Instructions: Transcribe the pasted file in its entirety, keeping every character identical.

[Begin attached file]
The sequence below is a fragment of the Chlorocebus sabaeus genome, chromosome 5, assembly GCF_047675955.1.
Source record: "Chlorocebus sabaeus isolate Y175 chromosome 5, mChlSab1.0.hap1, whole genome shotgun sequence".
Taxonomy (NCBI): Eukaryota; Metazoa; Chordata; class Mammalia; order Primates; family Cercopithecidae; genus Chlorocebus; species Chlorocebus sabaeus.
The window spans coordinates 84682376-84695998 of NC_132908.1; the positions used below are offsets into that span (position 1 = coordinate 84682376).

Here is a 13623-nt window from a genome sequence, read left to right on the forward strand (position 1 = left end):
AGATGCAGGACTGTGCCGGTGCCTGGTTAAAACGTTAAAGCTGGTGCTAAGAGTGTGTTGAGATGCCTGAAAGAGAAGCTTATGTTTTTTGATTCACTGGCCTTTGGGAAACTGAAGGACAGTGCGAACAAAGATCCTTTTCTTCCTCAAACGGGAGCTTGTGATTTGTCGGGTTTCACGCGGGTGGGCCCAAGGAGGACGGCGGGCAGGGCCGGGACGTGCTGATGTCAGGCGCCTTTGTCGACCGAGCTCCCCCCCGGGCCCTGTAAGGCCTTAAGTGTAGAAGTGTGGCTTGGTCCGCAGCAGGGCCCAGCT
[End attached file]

The sequence below is a fragment of the Chlorocebus sabaeus genome, chromosome 5, assembly GCF_047675955.1.
Source record: "Chlorocebus sabaeus isolate Y175 chromosome 5, mChlSab1.0.hap1, whole genome shotgun sequence".
Taxonomy (NCBI): Eukaryota; Metazoa; Chordata; class Mammalia; order Primates; family Cercopithecidae; genus Chlorocebus; species Chlorocebus sabaeus.
The window spans coordinates 84682376-84695998 of NC_132908.1; the positions used below are offsets into that span (position 1 = coordinate 84682376).

Here is a 13623-nt window from a genome sequence, read left to right on the forward strand (position 1 = left end):
AGATGCAGGACTGTGCCGGTGCCTGGTTAAAACGTTAAAGCTGGTGCTAAGAGTGTGTTGAGATGCCTGAAAGAGAAGCTTATGTTTTTTGATTCACTGGCCTTTGGGAAACTGAAGGACAGTGCGAACAAAGATCCTTTTCTTCCTCAAACGGGAGCTTGTGATTTGTCGGGTTTCACGCGGGTGGGCCCAAGGAGGACGGCGGGCAGGGCCGGGACGTGCTGATGTCAGGCGCCTTTGTCGACCGAGCTCCCCCCCGGGCCCTGTAAGGCCTTAAGTGTAGAAGTGTGGCTTGGTCCGCAGCAGGGCCCAGCT